AB - PURPOSE: To review imaging features of screening-detected cancers on images from diagnostic and prior examinations to identify specific abnormalities to aid earlier detection of or facilitate differentiation of cancers in BRCA1 and BRCA2 carriers and in women with a high risk for breast cancer. MATERIALS AND METHODS: Informed consent and multicenter and local research ethics committee approval were obtained. Women (mean age, 40.1 years; range, 27-55 years) who had at least a 50% risk of being a BRCA1, BRCA2, or TP53 gene mutation carrier were recruited from August 1997 to March 2003 into the United Kingdom Magnetic Resonance Imaging in Breast Screening Study Group trial and were offered annual magnetic resonance (MR) imaging and two-view mammography (total number of screenings, 2065 and 1973; mean, 2.38 and 2.36, respectively). Images in all 39 cancer cases were reread in consensus to document the morphologic and enhancement imaging features on MR and mammographic images in screening and prior examinations. Cases were grouped into genetic subtypes. RESULTS: With MR imaging, there was no difference in morphologic or enhancement characteristics between the genetic subgroups. Cancers on images from prior examinations were of smaller size, showed less enhancement, and were more likely to have a type 1 enhancement curve compared with those cancers in the subsequent diagnostic screening examinations. The tumor sizes detected by using MR imaging and mammography were not significantly different (P = .46). The cancers in BRCA1 carriers found by using MR imaging tended to be smaller than those detected by using mammography (median, 17 mm vs 30 mm; P = .37), whereas the opposite was true for cancers found in BRCA2 carriers (MR imaging median size = 12.5 mm vs mammographic median size = 6 mm; P = .067); the difference was not significant. Tumors with prior MR imaging abnormalities grew at an average of 5.1 mm/y. CONCLUSION: When undertaking MR imaging surveillance in high-risk women, small enhancing lesions should be regarded with suspicion and biopsied or patients should be followed up at 6 months.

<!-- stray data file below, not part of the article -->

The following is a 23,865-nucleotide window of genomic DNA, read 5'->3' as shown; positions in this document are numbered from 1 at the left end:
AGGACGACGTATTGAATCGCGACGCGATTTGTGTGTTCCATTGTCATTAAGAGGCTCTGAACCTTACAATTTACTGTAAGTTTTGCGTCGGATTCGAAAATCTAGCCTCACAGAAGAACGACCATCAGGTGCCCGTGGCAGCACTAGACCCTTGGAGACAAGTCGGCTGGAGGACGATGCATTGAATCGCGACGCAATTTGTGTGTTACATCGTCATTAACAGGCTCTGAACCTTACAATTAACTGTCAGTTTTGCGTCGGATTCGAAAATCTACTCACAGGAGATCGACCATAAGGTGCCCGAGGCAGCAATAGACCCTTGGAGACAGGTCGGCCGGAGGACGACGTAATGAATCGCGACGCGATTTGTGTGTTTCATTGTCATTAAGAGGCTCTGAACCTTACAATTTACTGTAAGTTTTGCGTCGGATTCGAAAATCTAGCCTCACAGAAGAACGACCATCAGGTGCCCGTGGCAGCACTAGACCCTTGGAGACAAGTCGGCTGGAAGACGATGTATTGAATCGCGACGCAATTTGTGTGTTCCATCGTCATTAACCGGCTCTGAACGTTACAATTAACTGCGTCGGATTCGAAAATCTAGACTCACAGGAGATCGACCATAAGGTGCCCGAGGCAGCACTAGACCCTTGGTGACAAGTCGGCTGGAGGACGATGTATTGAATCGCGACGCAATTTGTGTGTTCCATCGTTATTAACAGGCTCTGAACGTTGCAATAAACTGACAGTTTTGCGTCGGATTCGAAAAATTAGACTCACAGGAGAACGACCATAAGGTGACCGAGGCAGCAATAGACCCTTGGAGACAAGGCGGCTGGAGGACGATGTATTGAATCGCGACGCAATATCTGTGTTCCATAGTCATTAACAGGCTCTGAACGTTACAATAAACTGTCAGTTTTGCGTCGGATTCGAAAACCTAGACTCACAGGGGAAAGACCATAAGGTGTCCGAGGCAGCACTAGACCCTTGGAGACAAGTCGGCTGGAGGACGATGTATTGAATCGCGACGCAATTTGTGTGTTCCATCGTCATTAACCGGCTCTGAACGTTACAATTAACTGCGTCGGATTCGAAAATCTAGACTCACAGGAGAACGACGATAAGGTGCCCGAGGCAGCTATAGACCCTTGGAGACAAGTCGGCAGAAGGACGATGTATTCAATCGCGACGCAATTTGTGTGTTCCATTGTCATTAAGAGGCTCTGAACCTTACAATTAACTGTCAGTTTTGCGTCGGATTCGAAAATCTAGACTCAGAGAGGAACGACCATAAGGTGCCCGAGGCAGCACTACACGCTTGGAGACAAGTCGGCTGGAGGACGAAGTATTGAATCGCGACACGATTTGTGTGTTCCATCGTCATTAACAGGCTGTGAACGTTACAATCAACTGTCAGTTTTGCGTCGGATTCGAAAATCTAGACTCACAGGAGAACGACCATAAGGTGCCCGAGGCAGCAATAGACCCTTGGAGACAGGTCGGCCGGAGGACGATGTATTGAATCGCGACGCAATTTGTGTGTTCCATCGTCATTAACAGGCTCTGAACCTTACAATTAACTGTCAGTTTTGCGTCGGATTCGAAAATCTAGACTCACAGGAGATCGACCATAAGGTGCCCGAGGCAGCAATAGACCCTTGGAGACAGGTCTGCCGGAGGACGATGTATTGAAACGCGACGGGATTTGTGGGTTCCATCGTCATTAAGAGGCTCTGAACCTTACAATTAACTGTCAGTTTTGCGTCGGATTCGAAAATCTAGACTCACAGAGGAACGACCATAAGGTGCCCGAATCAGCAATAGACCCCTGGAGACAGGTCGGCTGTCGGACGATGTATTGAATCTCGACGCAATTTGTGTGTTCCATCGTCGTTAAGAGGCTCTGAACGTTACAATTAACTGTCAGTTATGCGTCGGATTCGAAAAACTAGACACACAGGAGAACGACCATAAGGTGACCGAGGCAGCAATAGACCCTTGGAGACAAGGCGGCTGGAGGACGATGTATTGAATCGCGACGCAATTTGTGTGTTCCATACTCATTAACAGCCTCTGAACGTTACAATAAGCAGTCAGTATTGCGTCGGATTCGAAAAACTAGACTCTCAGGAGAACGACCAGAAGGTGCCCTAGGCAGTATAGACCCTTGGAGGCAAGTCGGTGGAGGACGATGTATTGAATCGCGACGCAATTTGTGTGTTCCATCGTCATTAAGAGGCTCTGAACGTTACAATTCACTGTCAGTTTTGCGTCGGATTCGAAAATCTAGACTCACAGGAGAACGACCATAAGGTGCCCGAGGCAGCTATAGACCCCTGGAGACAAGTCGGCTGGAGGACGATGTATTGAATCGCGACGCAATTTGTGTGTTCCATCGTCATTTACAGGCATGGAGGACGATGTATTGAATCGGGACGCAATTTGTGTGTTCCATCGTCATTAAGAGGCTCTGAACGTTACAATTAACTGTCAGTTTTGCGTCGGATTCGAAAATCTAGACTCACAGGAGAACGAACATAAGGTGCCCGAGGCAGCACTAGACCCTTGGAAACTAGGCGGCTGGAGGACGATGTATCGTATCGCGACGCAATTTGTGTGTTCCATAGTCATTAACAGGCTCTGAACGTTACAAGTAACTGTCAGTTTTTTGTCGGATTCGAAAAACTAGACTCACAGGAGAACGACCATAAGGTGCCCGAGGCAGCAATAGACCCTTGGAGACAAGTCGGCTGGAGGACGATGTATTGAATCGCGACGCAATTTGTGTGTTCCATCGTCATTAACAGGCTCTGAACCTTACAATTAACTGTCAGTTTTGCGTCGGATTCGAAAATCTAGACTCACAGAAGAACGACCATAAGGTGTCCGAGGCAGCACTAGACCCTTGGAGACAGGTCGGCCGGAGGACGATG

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KW - genetic predisposition to disease

KW - Great Britain

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KW - humans

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KW - mammography

KW - risk assessment

KW - risk factors